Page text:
Facts and Figures

Climate change is intensifying the global hydrological cycle

  •  A review of recent changes in the global water cycle that analysed more than 100 studies (based on observations) found rising global and regional trends in runoff, floods and droughts, and other climate related events and variables in the second half of the 20th century that together support the perception of an intensification of the hydrologic cycle.
  • Tundra and Arctic regions face the loss of permafrost and the potential for methane release with greater warming at the poles.
  • Mountains are seeing shortened and earlier snow and ice melt and related changes in flooding. At higher altitudes increased winter snow can lead to delayed snow melt. 
  • Wetlands will be negatively affected where there is decreasing water volume, higher temperatures and higher intensity rainfall.
  • The IPCC report suggests that by 2050 annual average runoff will have increased by 10%-40% at high latitudes and decreased by 10%-30% over some dry regions at mid-latitudes and semi-arid low latitudes.
  • Documented trends in floods show no evidence for a globally widespread change. 
  • More intense droughts, affecting more people and linked to higher temperatures and decreased precipitation, have been observed in the 21st century.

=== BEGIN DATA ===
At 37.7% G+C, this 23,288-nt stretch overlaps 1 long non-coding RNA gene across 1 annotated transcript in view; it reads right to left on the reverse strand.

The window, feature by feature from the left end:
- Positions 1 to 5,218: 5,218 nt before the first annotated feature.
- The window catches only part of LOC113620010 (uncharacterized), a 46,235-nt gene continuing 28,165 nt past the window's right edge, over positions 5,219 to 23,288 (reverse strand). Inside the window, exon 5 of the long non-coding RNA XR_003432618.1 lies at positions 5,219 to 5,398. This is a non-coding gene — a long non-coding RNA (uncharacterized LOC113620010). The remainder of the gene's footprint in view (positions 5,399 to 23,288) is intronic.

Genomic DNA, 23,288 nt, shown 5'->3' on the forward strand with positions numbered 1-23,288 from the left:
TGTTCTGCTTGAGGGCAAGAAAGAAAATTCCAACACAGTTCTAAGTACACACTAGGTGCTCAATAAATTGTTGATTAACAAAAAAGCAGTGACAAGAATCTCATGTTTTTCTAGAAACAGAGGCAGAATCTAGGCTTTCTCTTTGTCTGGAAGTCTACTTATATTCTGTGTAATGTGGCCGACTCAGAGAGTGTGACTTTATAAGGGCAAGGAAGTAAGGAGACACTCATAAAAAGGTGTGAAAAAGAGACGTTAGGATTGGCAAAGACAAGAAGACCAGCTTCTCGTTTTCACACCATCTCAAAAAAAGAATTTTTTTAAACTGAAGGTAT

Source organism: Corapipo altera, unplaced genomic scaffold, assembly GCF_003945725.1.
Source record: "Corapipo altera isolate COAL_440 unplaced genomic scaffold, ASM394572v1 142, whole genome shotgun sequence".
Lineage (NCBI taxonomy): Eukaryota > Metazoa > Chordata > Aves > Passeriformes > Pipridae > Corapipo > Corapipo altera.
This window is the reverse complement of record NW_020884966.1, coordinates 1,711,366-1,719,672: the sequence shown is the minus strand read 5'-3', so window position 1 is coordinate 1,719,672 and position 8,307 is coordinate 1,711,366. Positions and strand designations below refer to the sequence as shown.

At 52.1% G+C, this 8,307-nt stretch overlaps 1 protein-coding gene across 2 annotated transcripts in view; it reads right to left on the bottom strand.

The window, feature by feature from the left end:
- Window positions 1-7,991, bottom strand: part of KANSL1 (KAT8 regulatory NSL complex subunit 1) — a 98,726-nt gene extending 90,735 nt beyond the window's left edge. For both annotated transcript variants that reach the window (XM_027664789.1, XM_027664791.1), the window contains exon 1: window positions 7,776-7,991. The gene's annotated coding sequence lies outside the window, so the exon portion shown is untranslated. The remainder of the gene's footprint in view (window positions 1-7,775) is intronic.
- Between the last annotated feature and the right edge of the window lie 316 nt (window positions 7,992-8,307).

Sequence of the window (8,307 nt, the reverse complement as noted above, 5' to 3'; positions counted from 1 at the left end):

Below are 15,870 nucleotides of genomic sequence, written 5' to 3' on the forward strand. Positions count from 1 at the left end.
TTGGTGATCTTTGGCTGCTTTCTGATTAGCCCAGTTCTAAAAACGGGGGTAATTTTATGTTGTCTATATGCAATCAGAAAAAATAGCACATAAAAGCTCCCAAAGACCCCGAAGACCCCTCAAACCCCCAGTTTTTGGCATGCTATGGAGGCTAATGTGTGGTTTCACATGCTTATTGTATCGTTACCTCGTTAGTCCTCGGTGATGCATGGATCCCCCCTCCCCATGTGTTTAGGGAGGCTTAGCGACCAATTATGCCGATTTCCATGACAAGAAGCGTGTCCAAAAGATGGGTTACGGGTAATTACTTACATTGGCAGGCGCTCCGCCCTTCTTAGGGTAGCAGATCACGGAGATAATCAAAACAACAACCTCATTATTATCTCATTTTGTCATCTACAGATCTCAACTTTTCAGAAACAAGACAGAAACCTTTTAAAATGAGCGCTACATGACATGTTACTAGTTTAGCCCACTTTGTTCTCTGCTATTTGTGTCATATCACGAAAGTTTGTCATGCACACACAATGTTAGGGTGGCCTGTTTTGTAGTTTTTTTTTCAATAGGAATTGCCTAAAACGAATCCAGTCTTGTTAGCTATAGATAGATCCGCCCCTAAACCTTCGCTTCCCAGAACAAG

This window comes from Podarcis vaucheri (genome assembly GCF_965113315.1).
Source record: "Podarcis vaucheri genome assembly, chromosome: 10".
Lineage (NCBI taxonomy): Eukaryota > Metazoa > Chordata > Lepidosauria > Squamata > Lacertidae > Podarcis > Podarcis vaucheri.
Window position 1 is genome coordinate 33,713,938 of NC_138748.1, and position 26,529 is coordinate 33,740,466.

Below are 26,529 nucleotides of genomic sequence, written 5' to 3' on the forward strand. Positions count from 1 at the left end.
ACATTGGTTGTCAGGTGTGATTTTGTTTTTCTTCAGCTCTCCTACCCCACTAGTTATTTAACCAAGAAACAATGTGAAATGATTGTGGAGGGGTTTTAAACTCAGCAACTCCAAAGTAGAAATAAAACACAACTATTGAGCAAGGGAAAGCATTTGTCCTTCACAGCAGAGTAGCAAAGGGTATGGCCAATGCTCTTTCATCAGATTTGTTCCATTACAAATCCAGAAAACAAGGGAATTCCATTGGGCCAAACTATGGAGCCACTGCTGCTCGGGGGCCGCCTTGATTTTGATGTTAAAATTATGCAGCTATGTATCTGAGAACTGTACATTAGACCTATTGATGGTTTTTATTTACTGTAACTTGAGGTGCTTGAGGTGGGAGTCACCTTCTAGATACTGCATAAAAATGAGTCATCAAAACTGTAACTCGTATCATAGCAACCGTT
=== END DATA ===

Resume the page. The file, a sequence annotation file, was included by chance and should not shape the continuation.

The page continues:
• A study of spatial and temporal changes in streamflow droughts using a dataset of more than 600 daily European streamflow records from the European Water Archive of the UNESCO Flow Regime from International Experimental Data (FRIEND) detected no significant changes for most stations. However, distinct regional differences were found. 
  • Mediterranean ecosystems are diverse and vulnerable, susceptible to changes in water conditions. Even with a temperature rise of 2ºC, the Southern Mediterranean may lose 60%-80% of species.

Related themes: Climate Change and Adaptation; Uncertainty and Risk; Ecosystems

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